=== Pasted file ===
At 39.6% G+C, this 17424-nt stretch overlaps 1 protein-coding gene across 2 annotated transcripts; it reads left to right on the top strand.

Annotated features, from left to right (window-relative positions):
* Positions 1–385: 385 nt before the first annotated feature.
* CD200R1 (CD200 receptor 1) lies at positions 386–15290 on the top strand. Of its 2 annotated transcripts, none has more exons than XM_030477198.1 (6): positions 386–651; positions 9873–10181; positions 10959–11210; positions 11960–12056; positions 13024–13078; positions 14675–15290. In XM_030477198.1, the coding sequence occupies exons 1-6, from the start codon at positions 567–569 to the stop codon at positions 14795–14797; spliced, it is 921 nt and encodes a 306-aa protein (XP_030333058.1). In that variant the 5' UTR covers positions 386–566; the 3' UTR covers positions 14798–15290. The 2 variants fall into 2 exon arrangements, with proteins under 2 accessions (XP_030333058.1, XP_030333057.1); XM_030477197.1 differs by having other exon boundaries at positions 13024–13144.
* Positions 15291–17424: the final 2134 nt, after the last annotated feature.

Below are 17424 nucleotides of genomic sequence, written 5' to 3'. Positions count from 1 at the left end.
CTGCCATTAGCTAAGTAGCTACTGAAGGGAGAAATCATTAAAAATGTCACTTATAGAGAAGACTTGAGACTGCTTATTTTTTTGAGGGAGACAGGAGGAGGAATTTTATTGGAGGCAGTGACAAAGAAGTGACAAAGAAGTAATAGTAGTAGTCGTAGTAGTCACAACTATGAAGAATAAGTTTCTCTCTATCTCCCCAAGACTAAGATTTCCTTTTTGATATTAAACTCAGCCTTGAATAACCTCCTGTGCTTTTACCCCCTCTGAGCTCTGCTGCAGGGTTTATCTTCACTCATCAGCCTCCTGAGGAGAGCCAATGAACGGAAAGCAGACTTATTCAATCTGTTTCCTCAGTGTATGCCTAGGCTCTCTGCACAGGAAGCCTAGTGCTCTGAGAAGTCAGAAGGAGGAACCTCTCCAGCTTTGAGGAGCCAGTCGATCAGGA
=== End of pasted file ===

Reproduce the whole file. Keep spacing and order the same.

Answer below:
At 39.6% G+C, this 17424-nt stretch overlaps 1 protein-coding gene across 2 annotated transcripts; it reads left to right on the top strand.

Annotated features, from left to right (window-relative positions):
* Positions 1–385: 385 nt before the first annotated feature.
* CD200R1 (CD200 receptor 1) lies at positions 386–15290 on the top strand. Of its 2 annotated transcripts, none has more exons than XM_030477198.1 (6): positions 386–651; positions 9873–10181; positions 10959–11210; positions 11960–12056; positions 13024–13078; positions 14675–15290. In XM_030477198.1, the coding sequence occupies exons 1-6, from the start codon at positions 567–569 to the stop codon at positions 14795–14797; spliced, it is 921 nt and encodes a 306-aa protein (XP_030333058.1). In that variant the 5' UTR covers positions 386–566; the 3' UTR covers positions 14798–15290. The 2 variants fall into 2 exon arrangements, with proteins under 2 accessions (XP_030333058.1, XP_030333057.1); XM_030477197.1 differs by having other exon boundaries at positions 13024–13144.
* Positions 15291–17424: the final 2134 nt, after the last annotated feature.

Below are 17424 nucleotides of genomic sequence, written 5' to 3'. Positions count from 1 at the left end.
CTGCCATTAGCTAAGTAGCTACTGAAGGGAGAAATCATTAAAAATGTCACTTATAGAGAAGACTTGAGACTGCTTATTTTTTTGAGGGAGACAGGAGGAGGAATTTTATTGGAGGCAGTGACAAAGAAGTGACAAAGAAGTAATAGTAGTAGTCGTAGTAGTCACAACTATGAAGAATAAGTTTCTCTCTATCTCCCCAAGACTAAGATTTCCTTTTTGATATTAAACTCAGCCTTGAATAACCTCCTGTGCTTTTACCCCCTCTGAGCTCTGCTGCAGGGTTTATCTTCACTCATCAGCCTCCTGAGGAGAGCCAATGAACGGAAAGCAGACTTATTCAATCTGTTTCCTCAGTGTATGCCTAGGCTCTCTGCACAGGAAGCCTAGTGCTCTGAGAAGTCAGAAGGAGGAACCTCTCCAGCTTTGAGGAGCCAGTCGATCAGGA